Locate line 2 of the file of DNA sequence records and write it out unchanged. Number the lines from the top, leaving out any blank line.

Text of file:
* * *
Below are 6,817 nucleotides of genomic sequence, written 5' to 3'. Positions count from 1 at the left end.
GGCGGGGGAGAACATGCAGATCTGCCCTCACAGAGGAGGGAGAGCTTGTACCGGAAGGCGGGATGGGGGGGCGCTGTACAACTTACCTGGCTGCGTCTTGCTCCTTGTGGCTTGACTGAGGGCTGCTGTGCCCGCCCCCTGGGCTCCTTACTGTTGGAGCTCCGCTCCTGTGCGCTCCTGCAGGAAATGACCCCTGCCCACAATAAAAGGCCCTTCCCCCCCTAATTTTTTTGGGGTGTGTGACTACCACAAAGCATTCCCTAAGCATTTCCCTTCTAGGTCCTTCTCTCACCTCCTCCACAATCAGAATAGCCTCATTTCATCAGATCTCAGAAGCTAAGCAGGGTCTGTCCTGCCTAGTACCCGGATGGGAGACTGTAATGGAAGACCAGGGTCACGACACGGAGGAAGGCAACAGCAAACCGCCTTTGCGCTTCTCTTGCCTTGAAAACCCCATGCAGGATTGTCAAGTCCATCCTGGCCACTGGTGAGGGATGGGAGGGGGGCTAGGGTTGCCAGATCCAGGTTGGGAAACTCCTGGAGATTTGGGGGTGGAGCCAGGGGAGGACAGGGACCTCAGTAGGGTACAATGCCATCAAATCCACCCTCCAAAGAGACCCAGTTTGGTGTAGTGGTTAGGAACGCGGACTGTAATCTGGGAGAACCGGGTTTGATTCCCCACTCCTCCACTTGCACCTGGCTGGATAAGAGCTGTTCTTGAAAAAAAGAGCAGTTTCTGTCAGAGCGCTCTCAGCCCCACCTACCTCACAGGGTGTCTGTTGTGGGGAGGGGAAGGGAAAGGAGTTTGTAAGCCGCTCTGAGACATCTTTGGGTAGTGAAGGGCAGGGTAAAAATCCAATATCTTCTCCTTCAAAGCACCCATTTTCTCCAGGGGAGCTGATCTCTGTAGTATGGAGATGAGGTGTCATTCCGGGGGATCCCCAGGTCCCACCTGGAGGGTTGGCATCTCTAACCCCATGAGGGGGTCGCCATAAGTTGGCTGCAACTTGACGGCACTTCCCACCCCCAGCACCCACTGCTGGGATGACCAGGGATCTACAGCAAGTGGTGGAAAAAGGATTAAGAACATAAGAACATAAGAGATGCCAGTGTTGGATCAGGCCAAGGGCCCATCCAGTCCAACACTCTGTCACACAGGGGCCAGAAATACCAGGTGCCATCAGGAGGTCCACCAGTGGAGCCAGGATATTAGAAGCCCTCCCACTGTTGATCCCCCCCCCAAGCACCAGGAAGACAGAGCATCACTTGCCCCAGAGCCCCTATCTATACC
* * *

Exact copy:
GGCGGGGGAGAACATGCAGATCTGCCCTCACAGAGGAGGGAGAGCTTGTACCGGAAGGCGGGATGGGGGGGCGCTGTACAACTTACCTGGCTGCGTCTTGCTCCTTGTGGCTTGACTGAGGGCTGCTGTGCCCGCCCCCTGGGCTCCTTACTGTTGGAGCTCCGCTCCTGTGCGCTCCTGCAGGAAATGACCCCTGCCCACAATAAAAGGCCCTTCCCCCCCTAATTTTTTTGGGGTGTGTGACTACCACAAAGCATTCCCTAAGCATTTCCCTTCTAGGTCCTTCTCTCACCTCCTCCACAATCAGAATAGCCTCATTTCATCAGATCTCAGAAGCTAAGCAGGGTCTGTCCTGCCTAGTACCCGGATGGGAGACTGTAATGGAAGACCAGGGTCACGACACGGAGGAAGGCAACAGCAAACCGCCTTTGCGCTTCTCTTGCCTTGAAAACCCCATGCAGGATTGTCAAGTCCATCCTGGCCACTGGTGAGGGATGGGAGGGGGGCTAGGGTTGCCAGATCCAGGTTGGGAAACTCCTGGAGATTTGGGGGTGGAGCCAGGGGAGGACAGGGACCTCAGTAGGGTACAATGCCATCAAATCCACCCTCCAAAGAGACCCAGTTTGGTGTAGTGGTTAGGAACGCGGACTGTAATCTGGGAGAACCGGGTTTGATTCCCCACTCCTCCACTTGCACCTGGCTGGATAAGAGCTGTTCTTGAAAAAAAGAGCAGTTTCTGTCAGAGCGCTCTCAGCCCCACCTACCTCACAGGGTGTCTGTTGTGGGGAGGGGAAGGGAAAGGAGTTTGTAAGCCGCTCTGAGACATCTTTGGGTAGTGAAGGGCAGGGTAAAAATCCAATATCTTCTCCTTCAAAGCACCCATTTTCTCCAGGGGAGCTGATCTCTGTAGTATGGAGATGAGGTGTCATTCCGGGGGATCCCCAGGTCCCACCTGGAGGGTTGGCATCTCTAACCCCATGAGGGGGTCGCCATAAGTTGGCTGCAACTTGACGGCACTTCCCACCCCCAGCACCCACTGCTGGGATGACCAGGGATCTACAGCAAGTGGTGGAAAAAGGATTAAGAACATAAGAACATAAGAGATGCCAGTGTTGGATCAGGCCAAGGGCCCATCCAGTCCAACACTCTGTCACACAGGGGCCAGAAATACCAGGTGCCATCAGGAGGTCCACCAGTGGAGCCAGGATATTAGAAGCCCTCCCACTGTTGATCCCCCCCCCAAGCACCAGGAAGACAGAGCATCACTTGCCCCAGAGCCCCTATCTATACC